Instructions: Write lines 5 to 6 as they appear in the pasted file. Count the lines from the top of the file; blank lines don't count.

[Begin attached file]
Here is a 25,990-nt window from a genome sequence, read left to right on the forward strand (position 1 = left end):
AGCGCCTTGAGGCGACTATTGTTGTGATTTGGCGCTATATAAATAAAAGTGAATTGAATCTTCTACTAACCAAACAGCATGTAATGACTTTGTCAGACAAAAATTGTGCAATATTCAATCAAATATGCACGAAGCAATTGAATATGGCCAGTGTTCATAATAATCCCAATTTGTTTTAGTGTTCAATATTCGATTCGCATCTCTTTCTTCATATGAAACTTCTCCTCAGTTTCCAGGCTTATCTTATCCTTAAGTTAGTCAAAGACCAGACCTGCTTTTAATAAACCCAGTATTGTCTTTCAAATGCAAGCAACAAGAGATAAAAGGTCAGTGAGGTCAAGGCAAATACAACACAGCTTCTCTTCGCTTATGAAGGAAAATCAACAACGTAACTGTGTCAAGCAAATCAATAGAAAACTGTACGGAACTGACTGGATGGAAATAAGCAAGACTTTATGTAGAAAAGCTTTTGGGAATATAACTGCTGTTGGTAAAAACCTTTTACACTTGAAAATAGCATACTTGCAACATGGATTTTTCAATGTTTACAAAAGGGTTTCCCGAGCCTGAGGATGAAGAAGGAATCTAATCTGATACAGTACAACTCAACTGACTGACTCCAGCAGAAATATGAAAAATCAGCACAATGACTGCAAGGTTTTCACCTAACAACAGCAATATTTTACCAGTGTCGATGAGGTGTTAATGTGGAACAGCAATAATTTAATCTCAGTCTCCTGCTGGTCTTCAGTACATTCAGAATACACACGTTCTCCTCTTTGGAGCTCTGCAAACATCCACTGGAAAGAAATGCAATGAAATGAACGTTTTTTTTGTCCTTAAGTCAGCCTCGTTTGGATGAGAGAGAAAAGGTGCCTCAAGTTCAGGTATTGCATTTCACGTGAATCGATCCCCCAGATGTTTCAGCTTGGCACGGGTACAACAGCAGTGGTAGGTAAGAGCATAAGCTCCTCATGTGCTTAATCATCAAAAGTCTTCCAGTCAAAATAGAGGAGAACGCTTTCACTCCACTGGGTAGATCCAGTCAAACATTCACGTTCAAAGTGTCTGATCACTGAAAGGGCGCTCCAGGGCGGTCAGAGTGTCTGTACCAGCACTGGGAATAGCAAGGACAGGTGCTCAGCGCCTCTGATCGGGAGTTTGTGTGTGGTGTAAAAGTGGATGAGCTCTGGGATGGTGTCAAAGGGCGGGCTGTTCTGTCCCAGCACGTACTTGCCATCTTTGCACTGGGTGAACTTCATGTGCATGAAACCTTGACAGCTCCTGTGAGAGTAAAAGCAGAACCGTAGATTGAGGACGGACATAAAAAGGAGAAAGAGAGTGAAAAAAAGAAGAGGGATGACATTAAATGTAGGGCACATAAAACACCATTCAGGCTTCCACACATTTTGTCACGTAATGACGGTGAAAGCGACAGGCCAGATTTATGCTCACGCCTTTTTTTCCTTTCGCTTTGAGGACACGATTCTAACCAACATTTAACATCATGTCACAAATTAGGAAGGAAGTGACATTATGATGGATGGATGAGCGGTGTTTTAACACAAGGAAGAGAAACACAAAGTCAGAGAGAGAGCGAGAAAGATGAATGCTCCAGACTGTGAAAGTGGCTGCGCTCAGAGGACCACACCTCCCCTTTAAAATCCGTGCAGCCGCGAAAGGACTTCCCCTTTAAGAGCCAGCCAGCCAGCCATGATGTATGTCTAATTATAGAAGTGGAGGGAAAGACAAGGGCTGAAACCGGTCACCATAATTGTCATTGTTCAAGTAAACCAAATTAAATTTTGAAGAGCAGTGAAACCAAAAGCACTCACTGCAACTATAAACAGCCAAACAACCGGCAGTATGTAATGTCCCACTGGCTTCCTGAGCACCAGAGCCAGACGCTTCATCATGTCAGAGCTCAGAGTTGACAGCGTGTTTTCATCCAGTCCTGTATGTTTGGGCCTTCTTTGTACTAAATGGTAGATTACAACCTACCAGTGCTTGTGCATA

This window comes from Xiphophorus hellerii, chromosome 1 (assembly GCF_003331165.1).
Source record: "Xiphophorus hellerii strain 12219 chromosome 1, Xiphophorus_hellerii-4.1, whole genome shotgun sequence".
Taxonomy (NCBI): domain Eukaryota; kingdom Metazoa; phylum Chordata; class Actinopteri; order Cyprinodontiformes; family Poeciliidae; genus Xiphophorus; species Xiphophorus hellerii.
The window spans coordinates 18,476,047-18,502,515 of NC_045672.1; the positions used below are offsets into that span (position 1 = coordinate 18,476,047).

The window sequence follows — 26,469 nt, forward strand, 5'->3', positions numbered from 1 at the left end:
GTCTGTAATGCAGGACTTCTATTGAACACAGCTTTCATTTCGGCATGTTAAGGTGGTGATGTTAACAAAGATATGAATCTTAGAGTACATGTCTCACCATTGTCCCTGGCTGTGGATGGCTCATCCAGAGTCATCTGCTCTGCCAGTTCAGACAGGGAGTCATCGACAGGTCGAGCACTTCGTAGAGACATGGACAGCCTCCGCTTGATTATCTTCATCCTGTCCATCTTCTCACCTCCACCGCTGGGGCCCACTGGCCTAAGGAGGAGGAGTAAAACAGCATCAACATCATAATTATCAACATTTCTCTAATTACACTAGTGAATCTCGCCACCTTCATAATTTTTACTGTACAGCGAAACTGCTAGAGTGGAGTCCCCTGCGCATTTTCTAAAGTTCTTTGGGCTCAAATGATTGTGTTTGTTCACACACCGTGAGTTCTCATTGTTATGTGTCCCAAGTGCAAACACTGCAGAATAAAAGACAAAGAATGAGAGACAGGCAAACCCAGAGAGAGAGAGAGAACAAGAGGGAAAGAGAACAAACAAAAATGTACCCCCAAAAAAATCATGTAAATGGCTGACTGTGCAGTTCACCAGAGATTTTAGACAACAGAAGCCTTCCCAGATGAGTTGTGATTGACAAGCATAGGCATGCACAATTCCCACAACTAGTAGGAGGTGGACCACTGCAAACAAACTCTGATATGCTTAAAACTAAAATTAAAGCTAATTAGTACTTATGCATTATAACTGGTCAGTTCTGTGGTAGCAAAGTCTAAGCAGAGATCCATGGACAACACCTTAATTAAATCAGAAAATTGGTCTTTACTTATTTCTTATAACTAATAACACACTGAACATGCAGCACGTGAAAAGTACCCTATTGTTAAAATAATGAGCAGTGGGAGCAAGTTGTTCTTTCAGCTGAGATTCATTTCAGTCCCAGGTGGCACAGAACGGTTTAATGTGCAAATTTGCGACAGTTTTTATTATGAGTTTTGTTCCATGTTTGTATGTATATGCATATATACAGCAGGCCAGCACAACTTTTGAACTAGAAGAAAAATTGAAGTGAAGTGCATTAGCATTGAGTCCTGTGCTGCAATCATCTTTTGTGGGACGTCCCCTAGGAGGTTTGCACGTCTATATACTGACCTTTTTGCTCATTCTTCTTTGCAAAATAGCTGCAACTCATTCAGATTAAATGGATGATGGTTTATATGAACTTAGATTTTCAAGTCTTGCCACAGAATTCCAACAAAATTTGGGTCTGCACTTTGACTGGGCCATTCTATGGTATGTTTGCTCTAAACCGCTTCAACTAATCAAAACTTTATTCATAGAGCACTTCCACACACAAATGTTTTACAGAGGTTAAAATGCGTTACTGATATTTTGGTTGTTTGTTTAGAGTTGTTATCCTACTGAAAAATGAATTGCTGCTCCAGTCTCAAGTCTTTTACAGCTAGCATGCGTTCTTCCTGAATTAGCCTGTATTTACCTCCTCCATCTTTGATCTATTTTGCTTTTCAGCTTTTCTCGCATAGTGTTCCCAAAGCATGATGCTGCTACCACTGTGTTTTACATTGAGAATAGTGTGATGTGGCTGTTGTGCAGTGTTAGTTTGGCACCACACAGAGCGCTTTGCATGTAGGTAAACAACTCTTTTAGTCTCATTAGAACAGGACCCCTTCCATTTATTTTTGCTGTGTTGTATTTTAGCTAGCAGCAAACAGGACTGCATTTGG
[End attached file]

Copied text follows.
Taxonomy (NCBI): domain Eukaryota; kingdom Metazoa; phylum Chordata; class Actinopteri; order Cyprinodontiformes; family Poeciliidae; genus Xiphophorus; species Xiphophorus hellerii.
The window spans coordinates 18,476,047-18,502,515 of NC_045672.1; the positions used below are offsets into that span (position 1 = coordinate 18,476,047).